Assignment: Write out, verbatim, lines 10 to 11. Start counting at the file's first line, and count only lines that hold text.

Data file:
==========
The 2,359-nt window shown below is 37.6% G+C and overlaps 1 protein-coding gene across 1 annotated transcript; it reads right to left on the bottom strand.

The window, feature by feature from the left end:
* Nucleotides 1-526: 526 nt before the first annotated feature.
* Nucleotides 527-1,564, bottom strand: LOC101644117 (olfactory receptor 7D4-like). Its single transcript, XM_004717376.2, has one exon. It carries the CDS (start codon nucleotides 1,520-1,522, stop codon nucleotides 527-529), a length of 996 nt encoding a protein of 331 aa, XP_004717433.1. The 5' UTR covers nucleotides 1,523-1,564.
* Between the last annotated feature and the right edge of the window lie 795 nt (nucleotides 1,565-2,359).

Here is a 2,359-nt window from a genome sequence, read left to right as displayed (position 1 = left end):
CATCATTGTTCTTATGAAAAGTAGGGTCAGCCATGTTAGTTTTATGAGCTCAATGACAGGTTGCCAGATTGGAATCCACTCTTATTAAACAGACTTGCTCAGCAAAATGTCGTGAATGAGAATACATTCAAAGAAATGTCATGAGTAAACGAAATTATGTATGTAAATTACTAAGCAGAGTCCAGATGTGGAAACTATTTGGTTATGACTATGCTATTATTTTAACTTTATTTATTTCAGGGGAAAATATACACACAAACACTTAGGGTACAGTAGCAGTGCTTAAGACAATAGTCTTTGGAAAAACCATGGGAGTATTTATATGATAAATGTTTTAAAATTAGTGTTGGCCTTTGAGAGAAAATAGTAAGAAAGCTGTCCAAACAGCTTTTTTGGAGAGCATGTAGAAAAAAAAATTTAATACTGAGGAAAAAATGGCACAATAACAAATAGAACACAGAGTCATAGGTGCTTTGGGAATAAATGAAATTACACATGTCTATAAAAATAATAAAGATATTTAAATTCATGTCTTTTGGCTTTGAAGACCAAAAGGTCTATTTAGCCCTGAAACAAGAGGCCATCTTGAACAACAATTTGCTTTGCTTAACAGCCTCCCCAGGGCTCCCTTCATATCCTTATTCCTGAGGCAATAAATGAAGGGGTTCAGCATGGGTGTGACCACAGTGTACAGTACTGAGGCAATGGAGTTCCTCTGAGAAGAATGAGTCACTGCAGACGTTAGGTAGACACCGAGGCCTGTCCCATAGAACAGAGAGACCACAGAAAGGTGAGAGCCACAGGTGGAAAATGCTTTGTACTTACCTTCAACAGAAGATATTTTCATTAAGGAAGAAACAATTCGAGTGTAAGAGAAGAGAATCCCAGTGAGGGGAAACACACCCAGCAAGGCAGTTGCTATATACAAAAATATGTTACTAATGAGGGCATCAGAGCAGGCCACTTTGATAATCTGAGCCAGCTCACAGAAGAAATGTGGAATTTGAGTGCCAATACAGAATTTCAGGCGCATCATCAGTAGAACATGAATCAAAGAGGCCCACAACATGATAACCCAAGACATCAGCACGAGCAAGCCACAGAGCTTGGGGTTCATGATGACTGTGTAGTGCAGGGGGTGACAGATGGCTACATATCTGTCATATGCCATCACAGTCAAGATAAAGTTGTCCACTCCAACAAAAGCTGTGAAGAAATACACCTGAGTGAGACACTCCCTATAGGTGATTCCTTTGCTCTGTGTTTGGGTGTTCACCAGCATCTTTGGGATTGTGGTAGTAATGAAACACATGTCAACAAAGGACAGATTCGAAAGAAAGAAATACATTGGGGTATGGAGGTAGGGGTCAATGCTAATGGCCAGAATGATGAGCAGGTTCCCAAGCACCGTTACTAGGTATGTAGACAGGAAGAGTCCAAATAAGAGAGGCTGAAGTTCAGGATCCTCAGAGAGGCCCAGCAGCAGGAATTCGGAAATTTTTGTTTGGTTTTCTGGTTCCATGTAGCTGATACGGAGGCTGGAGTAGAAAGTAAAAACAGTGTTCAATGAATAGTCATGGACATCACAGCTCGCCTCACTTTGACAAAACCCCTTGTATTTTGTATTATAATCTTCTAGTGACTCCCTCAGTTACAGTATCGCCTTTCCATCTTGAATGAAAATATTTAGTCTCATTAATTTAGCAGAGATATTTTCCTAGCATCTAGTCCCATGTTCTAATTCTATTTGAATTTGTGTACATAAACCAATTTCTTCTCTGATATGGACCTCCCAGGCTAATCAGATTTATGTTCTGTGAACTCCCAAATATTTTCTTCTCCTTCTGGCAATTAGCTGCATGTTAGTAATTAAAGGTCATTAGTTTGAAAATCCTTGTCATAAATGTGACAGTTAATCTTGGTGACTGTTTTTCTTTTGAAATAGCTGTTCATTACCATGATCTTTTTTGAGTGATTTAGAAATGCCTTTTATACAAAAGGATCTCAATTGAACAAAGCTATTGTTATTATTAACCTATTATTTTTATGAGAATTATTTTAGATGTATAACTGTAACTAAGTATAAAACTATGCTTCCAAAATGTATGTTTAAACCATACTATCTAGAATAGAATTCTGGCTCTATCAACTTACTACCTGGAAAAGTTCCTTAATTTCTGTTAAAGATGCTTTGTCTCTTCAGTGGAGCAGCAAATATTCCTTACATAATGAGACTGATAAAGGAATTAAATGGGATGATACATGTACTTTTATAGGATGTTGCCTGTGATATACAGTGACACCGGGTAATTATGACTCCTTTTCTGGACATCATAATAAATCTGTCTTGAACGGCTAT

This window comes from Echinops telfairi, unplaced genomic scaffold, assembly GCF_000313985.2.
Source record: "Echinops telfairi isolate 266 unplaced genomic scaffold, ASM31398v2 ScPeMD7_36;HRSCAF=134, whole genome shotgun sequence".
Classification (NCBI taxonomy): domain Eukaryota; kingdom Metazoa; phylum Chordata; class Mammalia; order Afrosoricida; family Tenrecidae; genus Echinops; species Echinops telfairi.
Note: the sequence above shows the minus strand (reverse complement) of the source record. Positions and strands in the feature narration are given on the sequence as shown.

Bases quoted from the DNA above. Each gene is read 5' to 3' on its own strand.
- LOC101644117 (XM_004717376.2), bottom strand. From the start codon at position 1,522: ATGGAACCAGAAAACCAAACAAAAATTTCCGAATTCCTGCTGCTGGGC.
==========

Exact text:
Classification (NCBI taxonomy): domain Eukaryota; kingdom Metazoa; phylum Chordata; class Mammalia; order Afrosoricida; family Tenrecidae; genus Echinops; species Echinops telfairi.
Note: the sequence above shows the minus strand (reverse complement) of the source record. Positions and strands in the feature narration are given on the sequence as shown.